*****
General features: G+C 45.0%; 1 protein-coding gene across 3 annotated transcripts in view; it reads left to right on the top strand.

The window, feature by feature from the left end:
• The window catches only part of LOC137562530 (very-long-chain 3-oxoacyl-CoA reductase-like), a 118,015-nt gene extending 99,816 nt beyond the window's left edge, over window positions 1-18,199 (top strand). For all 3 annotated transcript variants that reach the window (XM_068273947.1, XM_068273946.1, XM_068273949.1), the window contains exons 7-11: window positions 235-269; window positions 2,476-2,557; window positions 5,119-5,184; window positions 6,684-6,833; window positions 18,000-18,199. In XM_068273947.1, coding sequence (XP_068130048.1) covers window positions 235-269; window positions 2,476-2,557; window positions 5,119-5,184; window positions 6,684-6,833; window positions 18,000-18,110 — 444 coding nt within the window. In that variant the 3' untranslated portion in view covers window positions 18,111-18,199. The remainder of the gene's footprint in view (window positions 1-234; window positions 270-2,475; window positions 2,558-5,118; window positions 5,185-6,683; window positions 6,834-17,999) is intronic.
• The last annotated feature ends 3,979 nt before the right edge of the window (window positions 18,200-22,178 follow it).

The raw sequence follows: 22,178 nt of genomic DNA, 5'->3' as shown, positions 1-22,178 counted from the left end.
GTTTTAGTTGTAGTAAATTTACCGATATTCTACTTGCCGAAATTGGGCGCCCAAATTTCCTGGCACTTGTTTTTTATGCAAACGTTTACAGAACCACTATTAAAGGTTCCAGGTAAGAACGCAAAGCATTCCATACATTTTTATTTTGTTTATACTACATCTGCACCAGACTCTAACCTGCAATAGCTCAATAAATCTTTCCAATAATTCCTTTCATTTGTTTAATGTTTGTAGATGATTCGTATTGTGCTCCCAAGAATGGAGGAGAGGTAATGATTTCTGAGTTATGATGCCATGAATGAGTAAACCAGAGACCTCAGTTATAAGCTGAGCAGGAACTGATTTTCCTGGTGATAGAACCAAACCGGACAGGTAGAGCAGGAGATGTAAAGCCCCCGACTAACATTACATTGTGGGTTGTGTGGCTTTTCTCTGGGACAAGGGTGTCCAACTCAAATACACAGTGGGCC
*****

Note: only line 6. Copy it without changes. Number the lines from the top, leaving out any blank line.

GTTTTAGTTGTAGTAAATTTACCGATATTCTACTTGCCGAAATTGGGCGCCCAAATTTCCTGGCACTTGTTTTTTATGCAAACGTTTACAGAACCACTATTAAAGGTTCCAGGTAAGAACGCAAAGCATTCCATACATTTTTATTTTGTTTATACTACATCTGCACCAGACTCTAACCTGCAATAGCTCAATAAATCTTTCCAATAATTCCTTTCATTTGTTTAATGTTTGTAGATGATTCGTATTGTGCTCCCAAGAATGGAGGAGAGGTAATGATTTCTGAGTTATGATGCCATGAATGAGTAAACCAGAGACCTCAGTTATAAGCTGAGCAGGAACTGATTTTCCTGGTGATAGAACCAAACCGGACAGGTAGAGCAGGAGATGTAAAGCCCCCGACTAACATTACATTGTGGGTTGTGTGGCTTTTCTCTGGGACAAGGGTGTCCAACTCAAATACACAGTGGGCC